Large electricity consumers are looking for ways to reduce their costs and many are also seeking cleaner energy options. That's pretty standard for a power sector being transformed by new technologies and distributed resources. But would a large power user be interested in selling its excess power back to the community?
"I don't think we have any interest in selling electricity," said Brian Janous, director of energy strategy for Microsoft.
"We feel much the same," added David Ozment, senior director of energy for Wal-Mart.
"We really have no interest in reselling power," explained Jed Richardson, global energy director for Johnson & Johnson.
The moment came during a presentation on "Surviving the Coming Utility Revolution," a webinar hosted by GreenBiz and the Shelton Group. The three company officials discussed how their organizations are adapting to a changing grid and how they believe the utility industry should change to stay relevant.
What big power users want
Fundamentally, all three said that utilities need to adapt their offerings and develop greener strategies. But they agreed the centralized grid isn't going anywhere just yet — in part because large corporations are seeking greater energy efficiency but want to stay focused on their core business.
Microsoft wants utilities to help customers deploy distributed generation
At Microsoft, Janous said the company is looking to integrate and invest in greater efficiency across the supply chain, with an eye towards three goals: deploying hyper-efficient distributed energy resources; delivering low-cost renewable energy through utility-scale projects; and helping foster the next generation of energy technologies and systems.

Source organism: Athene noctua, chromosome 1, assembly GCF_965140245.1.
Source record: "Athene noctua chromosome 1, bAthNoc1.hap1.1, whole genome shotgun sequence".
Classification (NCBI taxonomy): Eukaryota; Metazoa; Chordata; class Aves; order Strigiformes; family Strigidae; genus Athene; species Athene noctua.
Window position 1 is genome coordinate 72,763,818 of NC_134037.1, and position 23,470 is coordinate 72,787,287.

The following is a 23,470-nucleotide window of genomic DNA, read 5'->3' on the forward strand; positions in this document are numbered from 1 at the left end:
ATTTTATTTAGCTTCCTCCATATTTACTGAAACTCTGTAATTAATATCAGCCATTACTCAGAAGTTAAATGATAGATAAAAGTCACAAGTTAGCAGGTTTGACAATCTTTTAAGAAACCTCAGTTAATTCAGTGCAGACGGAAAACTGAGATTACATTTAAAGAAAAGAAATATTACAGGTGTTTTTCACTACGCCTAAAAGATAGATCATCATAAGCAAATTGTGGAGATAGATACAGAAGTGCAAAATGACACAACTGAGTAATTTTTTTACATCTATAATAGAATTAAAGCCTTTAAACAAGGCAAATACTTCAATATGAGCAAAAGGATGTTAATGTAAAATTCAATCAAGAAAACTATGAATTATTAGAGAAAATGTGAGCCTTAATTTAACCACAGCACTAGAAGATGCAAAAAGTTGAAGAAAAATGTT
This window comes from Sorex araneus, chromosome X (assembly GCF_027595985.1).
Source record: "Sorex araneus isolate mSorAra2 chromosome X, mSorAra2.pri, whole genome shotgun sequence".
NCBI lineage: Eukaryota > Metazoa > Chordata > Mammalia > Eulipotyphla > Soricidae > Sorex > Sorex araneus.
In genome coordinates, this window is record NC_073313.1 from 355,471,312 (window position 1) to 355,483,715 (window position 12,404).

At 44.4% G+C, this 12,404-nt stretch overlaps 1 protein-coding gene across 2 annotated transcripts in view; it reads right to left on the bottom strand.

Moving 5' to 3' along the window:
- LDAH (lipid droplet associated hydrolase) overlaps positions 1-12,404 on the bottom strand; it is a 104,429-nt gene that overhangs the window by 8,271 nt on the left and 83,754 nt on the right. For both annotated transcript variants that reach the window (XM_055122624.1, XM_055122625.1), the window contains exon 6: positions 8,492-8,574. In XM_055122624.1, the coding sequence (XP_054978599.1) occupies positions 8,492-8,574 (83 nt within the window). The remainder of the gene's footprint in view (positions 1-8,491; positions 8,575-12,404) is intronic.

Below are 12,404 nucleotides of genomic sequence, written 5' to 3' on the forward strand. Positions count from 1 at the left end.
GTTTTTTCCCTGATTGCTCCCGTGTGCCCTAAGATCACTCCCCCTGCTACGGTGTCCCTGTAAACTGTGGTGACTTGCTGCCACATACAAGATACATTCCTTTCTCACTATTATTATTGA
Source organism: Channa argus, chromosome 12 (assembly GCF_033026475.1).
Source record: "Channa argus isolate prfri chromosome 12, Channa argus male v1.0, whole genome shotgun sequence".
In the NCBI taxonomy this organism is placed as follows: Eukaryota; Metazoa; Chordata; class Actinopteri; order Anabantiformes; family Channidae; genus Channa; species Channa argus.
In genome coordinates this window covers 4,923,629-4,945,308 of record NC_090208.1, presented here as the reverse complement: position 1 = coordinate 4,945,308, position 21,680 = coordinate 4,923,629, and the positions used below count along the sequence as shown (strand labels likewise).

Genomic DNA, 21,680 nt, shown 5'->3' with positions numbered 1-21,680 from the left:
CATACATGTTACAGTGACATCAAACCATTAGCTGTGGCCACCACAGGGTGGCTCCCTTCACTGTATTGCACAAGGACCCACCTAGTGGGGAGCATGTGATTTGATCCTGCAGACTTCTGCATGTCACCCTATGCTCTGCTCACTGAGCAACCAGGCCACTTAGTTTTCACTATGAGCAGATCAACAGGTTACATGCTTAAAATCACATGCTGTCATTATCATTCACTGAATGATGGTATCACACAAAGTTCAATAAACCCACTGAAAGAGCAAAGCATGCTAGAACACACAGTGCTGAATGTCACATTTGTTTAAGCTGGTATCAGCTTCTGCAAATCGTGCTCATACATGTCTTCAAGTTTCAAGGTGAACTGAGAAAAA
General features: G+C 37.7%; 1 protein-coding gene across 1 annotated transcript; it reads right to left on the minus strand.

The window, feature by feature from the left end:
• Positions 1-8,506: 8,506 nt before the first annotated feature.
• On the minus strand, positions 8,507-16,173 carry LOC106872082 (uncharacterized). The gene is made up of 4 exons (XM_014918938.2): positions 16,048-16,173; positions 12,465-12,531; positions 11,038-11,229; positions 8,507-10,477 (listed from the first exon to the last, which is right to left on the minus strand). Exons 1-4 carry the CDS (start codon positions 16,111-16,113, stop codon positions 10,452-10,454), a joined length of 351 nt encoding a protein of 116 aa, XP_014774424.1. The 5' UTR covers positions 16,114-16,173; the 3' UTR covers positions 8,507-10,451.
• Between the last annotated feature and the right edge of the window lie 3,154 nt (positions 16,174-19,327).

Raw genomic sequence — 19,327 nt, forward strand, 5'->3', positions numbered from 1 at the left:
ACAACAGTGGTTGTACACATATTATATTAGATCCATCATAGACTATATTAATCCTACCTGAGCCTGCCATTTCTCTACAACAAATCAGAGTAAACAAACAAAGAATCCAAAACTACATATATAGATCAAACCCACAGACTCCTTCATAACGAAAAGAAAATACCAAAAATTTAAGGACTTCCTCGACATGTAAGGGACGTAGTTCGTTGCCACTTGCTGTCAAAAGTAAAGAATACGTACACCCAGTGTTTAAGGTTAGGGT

The company runs enormous data centers about the size of a Wal-Mart Supercenter, but which consume 15-20 times as much power. And for every megawatt of server load, the facilities have a megawatt of distributed generation on site, Janous said. For needs like that, rooftop solar just won't be enough.
"Distributed generation is not something that is an option for us," Janous said. "It is a part of our core infrastructure."
"The next 100 years will certainly not be as dominated by central station power as the last 100 years; however, I don't believe distributed generation will negate the need for the centralized power grid," Janous said. "In fact, once a generation or storage system becomes separated from the grid ... the value of that asset declines considerably."
Grid-connected generation can leverage the "network effect," Janous said, taking advantage of producers and consumers working together. "Rather than the future being centralized or distributed, I really believe the future will be integrated."
Data centers are not your typical power consumers, and Janous acknowledged that widespread distributed generation still faces challenges on the more traditional grid. Microsoft is focused on working with utilities and independent power producers to develop new strategies and rethink ownership models that result in the deployment of more efficient grid-enabled technology.